|JELLEN, ERIC - UNIVERSITY OF MINNESOTA
|FOX, STEPHEN - UNIVERSITY OF MINNESOTA
|DAVIS, DOUGLAS - UNIVERSITY OF MINNESOTA
|PHILLIPS, RONALD - UNIVERSITY OF MINNESOTA
|GILL, BIKRAM - UNIVERSITY OF MINNESOTA
Submitted to: Journal of Theoretical and Applied Genetics
Publication Type: Peer Reviewed Journal
Publication Acceptance Date: 10/15/1997
Publication Date: N/A
Interpretive Summary: Knowledge of the physical organization of the genetic material of a species is vital to modern efforts to genetically manipulate and modify crop plants to make them more nutritious and productive. In the cereal oat, where this genetic knowledge has lagged behind that in the more common cereals wheat and corn, we have recently succeeded in bringing together several technical ladvances to produce and characterize a set of genetic lines that are key t developing an understanding of how the individual pieces of genetic information or genes are arranged along the oat chromosomes. Chromosomes are the physical structures in each cell of each organism that carry the genes. Each species of organism has its own characteristic number of chromosomes; oat has 21 pairs of chromosomes. The genetic lines we have developed are each missing one chromosome of the 21 pairs. Special staining techniques for identifying the individual chromosomes in cells in a microscope preparation enabled us to identify each chromosome and tell which one is missing in each of our special oat lines. By associating which genes or pieces of DNA are not present in lines missing different chromosomes, we can tell which genes are located on which chromosomes. This knowledge assists the efforts of geneticists and breeders to introduce new genes or find favorable combinations of genes for improved disease resistance, productivity, and improved grain composition in oat.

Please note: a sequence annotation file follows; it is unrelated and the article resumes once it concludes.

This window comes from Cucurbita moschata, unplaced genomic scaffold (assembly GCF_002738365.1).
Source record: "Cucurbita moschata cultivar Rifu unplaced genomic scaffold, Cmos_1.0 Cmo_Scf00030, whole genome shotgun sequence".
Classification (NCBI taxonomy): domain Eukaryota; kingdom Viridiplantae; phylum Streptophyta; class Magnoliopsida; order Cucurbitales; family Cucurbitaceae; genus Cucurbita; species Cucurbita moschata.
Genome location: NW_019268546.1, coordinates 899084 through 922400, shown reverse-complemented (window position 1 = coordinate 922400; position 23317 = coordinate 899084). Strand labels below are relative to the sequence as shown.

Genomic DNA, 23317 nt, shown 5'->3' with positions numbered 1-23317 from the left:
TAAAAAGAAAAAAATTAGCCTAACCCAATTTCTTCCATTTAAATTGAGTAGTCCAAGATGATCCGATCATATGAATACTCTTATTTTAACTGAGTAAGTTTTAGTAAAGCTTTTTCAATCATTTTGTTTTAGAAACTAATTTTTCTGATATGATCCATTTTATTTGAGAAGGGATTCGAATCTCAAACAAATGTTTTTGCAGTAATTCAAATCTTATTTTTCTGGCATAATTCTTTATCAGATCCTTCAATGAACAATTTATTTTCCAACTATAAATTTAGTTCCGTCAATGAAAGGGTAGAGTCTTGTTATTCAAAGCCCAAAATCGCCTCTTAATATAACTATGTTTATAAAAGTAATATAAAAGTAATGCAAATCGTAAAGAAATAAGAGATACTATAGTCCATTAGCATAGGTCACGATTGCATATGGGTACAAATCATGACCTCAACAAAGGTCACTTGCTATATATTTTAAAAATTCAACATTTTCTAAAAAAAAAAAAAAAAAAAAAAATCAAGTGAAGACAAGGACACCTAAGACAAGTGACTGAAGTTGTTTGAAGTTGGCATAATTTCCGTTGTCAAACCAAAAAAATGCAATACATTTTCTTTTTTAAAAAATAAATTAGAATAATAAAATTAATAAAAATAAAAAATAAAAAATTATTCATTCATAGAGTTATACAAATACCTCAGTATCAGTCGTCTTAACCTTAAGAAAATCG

Technical Abstract: Monosomics are a powerful tool for genetic mapping in allopolyploid plant species such as oat (Avena sativa L., 2n=6x=42). A C-banded karyotype of the oat cultivar Sun II was compared with previously described oat karyotypes and was used to identify the missing chromosome in each line of Sun II aneuploids. These included new aneuploids isolated among derivatives of oat haploids obtained from Sun II oat x maize crosses along with the original Sun II aneuploid set which had been obtained by cytological screening of a Sun II population for spontaneous aneuploids. Eight new Sun II monosomics were identified among the derivatives of haploids from the oat x maize crosses, to make a total of 18 unique Sun II monosomic/nullisomic lines. All seven C-genome chromosomes are represented by Sun II monosomics. Chromosomes 13, 14, and 17 are not represented by Sun II aneuploids but are found in the Kanota monosomic series. Therefore, ,monosomics of some form are now available for all 21 oat chromosomes. A reciprocal translocation involving chromosomes 3C and 14 found in a portion of the original set of Sun II monosomic lines was also described. No new translocations were detected in the Sun II x maize crosses.